HORRY COUNTY, S.C. (WMBF) - Monday is the last day to vote absentee in-person before the 2020 general election Tuesday.
South Carolina Elections Commission spokesperson Chris Whitmire said it could be somewhere around half of South Carolinians voting before Election Day, but that number depends on how many actually vote on Tuesday.
As long as someone is a registered voter, they can come to any of the early voting locations.
Whitmire said there are about 60,000 early voters a day in South Carolina, and more people are coming each day. He noted that this results in about 1.2 million voters before the election, and he expects it to be over 1.3 million before Election Day.
Whitmire’s worked with the elections commission for nearly 16 years but said this year is different.
“We have never seen anything like this," Whitmire said. "The record for absentee voting was set in 2016 and that was just over 500,000 and we’ve more than doubled that. The previous record for by mail ballots we issued about 140,000 in 2016, and this year we’ve issued over 460,000 so there’s nothing about this election that’s like any other election I’ve seen.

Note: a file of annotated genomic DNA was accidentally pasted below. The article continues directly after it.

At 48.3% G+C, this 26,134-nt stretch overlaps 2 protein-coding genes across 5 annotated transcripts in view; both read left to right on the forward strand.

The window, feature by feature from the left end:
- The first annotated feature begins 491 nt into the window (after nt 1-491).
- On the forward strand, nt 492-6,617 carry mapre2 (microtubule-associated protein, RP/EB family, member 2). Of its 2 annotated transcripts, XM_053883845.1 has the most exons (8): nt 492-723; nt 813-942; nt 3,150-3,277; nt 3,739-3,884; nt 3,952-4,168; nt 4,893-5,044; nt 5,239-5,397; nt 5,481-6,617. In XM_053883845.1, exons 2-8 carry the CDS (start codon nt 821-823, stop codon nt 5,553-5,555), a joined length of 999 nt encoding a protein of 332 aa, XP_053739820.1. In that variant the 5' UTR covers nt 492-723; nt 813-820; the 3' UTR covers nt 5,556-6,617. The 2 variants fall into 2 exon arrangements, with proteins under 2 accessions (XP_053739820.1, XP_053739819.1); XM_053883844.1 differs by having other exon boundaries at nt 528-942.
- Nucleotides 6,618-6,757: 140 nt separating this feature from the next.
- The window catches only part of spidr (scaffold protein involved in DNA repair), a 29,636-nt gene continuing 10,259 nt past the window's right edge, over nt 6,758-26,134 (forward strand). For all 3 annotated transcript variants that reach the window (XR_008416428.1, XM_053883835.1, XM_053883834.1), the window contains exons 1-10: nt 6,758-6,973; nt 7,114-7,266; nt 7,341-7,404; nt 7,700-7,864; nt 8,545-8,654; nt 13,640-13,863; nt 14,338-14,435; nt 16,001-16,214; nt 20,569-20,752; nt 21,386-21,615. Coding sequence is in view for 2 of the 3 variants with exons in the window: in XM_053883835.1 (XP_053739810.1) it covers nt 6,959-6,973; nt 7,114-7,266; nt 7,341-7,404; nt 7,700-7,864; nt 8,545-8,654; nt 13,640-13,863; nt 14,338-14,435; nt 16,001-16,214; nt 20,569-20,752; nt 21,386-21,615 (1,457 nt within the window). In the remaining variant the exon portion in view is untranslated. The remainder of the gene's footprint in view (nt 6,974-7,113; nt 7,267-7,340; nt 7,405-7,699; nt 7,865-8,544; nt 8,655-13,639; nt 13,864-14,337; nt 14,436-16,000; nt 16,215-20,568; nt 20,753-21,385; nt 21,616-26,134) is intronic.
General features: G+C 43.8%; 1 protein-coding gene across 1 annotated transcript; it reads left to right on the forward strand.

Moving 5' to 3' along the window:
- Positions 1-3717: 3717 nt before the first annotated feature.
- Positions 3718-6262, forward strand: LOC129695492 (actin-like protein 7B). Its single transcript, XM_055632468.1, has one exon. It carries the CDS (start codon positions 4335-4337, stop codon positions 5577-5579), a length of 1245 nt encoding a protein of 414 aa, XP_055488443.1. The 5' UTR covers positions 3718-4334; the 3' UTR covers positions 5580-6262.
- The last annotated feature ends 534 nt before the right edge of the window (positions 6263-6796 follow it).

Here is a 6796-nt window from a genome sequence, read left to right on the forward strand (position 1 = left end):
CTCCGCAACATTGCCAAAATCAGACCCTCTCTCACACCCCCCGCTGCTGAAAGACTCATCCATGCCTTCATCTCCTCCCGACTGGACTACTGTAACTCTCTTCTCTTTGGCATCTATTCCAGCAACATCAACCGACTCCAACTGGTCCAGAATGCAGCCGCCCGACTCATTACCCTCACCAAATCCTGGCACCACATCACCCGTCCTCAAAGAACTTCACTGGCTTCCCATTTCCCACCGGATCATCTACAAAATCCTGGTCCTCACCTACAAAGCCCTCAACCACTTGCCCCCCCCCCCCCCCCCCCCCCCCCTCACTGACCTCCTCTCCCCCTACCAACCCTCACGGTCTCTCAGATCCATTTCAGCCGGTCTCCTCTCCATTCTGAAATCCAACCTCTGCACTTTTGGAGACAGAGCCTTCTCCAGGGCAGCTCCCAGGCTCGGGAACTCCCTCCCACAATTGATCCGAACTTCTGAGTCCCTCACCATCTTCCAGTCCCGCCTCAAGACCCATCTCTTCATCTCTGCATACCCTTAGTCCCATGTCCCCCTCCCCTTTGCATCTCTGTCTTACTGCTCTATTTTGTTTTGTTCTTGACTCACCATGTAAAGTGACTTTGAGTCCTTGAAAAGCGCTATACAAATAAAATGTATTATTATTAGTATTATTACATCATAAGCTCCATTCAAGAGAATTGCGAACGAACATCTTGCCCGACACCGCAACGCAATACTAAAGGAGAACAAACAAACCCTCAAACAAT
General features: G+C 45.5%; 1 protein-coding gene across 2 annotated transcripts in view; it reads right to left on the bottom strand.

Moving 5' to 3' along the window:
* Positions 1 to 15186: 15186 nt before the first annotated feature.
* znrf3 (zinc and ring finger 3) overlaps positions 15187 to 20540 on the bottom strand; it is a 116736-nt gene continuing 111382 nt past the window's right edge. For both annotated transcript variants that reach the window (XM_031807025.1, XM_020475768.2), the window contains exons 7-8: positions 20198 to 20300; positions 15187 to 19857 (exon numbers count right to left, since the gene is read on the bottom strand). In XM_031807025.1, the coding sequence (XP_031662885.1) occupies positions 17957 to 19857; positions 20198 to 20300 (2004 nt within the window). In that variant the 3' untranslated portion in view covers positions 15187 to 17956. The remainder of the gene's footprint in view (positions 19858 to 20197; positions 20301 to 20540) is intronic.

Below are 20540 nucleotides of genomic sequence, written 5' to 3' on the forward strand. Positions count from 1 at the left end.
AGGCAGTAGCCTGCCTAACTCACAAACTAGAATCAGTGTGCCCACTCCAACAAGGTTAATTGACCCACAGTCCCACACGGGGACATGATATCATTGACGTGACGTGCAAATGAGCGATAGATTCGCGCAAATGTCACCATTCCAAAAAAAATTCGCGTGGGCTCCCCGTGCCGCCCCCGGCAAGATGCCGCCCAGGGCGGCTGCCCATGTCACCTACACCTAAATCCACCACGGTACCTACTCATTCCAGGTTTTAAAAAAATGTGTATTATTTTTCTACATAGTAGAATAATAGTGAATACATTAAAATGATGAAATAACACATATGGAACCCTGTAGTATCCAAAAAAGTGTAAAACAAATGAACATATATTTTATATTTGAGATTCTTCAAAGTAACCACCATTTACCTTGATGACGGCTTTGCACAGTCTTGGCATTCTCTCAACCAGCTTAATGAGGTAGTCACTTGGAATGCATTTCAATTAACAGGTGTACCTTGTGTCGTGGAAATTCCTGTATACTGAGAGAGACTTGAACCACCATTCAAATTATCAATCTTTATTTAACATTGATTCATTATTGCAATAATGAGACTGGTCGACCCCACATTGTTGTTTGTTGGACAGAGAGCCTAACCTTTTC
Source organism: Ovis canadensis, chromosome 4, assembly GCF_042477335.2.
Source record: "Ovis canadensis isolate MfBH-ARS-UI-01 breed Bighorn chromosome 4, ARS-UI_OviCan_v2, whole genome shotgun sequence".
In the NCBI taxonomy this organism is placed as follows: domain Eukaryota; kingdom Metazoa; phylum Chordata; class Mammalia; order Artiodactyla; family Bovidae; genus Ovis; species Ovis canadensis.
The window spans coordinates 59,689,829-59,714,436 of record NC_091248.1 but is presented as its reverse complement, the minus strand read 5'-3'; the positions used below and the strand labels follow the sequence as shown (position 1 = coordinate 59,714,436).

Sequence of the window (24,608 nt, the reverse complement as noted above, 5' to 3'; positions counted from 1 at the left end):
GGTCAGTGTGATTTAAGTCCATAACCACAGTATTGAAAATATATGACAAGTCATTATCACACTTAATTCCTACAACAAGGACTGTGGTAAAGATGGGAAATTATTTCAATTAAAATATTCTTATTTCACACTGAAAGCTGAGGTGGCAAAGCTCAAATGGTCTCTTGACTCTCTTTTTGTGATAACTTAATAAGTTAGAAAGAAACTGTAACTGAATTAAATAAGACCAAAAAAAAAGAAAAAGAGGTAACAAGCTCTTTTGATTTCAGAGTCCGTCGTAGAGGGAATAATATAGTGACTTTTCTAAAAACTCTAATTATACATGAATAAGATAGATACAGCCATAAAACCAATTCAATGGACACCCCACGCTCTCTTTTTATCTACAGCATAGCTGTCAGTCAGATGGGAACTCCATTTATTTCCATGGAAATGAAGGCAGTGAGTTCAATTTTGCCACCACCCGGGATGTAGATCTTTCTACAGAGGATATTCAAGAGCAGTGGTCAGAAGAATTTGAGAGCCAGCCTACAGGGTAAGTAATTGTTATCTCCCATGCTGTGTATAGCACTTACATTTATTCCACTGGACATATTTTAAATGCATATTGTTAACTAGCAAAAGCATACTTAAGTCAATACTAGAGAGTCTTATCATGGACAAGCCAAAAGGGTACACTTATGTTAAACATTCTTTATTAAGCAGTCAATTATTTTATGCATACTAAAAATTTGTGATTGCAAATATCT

Mail-in ballots must be delivered to the county registration office by 7 p.m. election night. Whitmire said there are no exceptions or even a post-mark exception like other states may have.
If someone still hasn’t sent their mail-in absentee ballot, they need to bring it in-person. There’s an option with this though. Whitmire said they can authorize another person to drop it off at the registration office. However, it cannot be dropped off at the polling location, it must be dropped off at the county registration office.
If someone is sick with COVID-19 and didn’t request a mail-in ballot it’s too late now, but there’s a curbside option for voting.
If someone has the virus or has possibly been exposed, they can get in the curbside line at a polling location, stay in their car, and poll managers will have them fill out a ballot with a Q-Tip.
“Bottom line is if voters diagnosed with COVID, they are still a voter who has a right to vote," Whitmire said. “There’s nothing that says they can’t so we have to be sure to accommodate those voters.”